In 1999, an Oregon jury awarded the Estate of Jesse Williams $521,000 in
actual damages and $79.5 million in punitive damages intended to punish
the company for wrongdoing. Jesse Williams began smoking in the 1950’s
while in the Army and died in 1997, six months after being diagnosed with
lung cancer. The verdict was appealed and eventually struck down by the
U.S. Supreme Court which ruled that the punitive damage verdict was excessive
because it was more than 100 times greater than the amount of actual damages.
After the case was sent back Oregon courts by the U.S. Supreme Court to
reconsider the amount of punitive damages which were appropriate, the
Oregon Supreme Court upheld the original award of punitive damages stating
that Philip Morris’ actions were “extraordinarily reprehensible.”
Unlike compensatory damages which are intended to compensate injured people
for economic losses as well as pain and suffering due to an injury, punitive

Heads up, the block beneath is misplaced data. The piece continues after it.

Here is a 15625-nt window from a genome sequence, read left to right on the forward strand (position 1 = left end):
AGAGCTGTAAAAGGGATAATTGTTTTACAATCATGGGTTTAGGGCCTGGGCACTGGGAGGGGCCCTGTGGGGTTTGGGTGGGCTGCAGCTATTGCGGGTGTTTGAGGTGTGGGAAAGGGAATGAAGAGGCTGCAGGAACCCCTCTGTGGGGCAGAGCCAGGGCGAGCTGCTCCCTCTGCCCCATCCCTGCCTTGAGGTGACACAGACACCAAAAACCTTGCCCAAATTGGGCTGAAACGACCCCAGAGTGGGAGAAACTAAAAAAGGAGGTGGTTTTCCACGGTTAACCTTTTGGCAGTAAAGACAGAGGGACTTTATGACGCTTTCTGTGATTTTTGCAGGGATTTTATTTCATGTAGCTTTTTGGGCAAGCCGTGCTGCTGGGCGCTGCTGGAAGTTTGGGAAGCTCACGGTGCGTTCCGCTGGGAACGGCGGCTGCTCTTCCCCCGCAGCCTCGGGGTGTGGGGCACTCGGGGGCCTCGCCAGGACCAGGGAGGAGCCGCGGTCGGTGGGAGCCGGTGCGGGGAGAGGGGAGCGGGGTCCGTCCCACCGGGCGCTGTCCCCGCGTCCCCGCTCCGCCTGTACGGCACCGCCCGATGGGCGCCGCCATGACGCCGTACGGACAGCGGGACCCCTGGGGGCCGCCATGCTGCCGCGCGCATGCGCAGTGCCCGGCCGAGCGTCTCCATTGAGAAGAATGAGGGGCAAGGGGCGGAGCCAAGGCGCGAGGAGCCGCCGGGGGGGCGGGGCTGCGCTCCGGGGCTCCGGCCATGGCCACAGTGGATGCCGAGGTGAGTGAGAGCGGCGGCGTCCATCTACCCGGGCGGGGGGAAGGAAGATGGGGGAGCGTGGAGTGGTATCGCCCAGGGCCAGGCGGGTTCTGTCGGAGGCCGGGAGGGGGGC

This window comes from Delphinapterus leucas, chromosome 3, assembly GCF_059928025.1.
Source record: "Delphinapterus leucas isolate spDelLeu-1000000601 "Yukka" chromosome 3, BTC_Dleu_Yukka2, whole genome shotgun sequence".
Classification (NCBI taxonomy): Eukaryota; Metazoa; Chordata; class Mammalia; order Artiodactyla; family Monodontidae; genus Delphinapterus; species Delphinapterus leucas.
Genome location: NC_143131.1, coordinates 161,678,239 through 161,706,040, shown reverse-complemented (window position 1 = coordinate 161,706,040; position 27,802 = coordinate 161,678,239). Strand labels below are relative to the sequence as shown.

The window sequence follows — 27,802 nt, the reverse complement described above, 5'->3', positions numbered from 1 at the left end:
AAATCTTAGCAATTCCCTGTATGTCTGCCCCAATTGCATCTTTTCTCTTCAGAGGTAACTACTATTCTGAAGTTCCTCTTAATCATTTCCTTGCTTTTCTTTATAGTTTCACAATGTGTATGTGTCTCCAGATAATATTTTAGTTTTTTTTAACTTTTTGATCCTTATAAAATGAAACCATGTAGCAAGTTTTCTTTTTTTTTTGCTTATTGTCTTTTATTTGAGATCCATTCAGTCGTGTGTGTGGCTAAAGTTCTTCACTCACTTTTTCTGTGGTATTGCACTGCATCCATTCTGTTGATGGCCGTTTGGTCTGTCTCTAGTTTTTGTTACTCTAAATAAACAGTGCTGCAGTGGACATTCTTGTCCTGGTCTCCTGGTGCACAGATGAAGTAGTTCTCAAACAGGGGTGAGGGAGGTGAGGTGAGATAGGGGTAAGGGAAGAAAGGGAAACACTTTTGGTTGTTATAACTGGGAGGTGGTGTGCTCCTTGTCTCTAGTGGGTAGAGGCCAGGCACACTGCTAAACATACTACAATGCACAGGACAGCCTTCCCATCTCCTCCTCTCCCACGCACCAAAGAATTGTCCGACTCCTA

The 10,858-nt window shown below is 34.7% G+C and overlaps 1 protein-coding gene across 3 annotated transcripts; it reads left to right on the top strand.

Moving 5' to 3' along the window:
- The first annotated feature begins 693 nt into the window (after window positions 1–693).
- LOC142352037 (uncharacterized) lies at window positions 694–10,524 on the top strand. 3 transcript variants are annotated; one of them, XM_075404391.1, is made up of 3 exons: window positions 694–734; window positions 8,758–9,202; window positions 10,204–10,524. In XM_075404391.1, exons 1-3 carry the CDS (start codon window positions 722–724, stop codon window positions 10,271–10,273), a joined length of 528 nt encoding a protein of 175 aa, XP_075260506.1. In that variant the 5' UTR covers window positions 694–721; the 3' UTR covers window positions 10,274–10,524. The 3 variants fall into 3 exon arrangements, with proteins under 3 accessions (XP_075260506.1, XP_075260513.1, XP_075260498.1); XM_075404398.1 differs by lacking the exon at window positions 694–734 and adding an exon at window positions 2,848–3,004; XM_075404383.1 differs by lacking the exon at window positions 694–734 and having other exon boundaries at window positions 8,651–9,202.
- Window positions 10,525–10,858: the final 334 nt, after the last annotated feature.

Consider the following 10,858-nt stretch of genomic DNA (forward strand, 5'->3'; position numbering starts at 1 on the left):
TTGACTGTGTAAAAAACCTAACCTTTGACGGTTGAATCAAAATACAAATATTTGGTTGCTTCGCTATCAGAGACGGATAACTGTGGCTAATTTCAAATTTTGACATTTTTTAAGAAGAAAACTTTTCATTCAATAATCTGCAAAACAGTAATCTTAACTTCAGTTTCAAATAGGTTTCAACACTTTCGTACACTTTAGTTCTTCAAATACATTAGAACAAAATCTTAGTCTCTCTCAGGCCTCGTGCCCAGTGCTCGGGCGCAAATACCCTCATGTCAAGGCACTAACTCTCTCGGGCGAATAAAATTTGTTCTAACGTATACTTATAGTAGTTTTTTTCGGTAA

damages are intended to punish wrongdoers. In Oregon 60% of a punitive
damage award goes to the State. In order to prevail in a claim for punitive
damages in Oregon, the party pursuing the claim must demonstrate that
the defendant acted with reckless and outrageous indifference to a highly
unreasonable risk of harm and has acted with a conscious indifference
to the health, safety, and welfare of others. Alternatively, the plaintiff
needs to demonstrate that the defendant acted with malice.
In determining an appropriate award of punitive damages, the jury may consider
a number of factors, including the likelihood at the time that serious
harm would occur from the defendants actions, the amount of profit made
by the defendant, the duration of the wrongdoing and concealment of it
as well as the deterrent effect of a large judgment upon the defendant
as well as others similarly situated.
When removing the original award of punitive damages, the U.S. Supreme
Court suggested a ratio be used to limit punitive damage awards to no
more than 9 times the amount of actual damages. The Supreme Court did
not create an absolute rule to this effect.
The problem with utilizing ratios when assessing punitive damages is that
it encourages corporations to engage in a cost-benefit analysis which
allows them to weigh the cost of getting punished for wrongdoing against
the benefit gained from wrongdoing. Absent the threat of a large punitive
damage award which is large enough to actually punish a defendant for
wrongdoing, the purpose behind punitive damages is lost.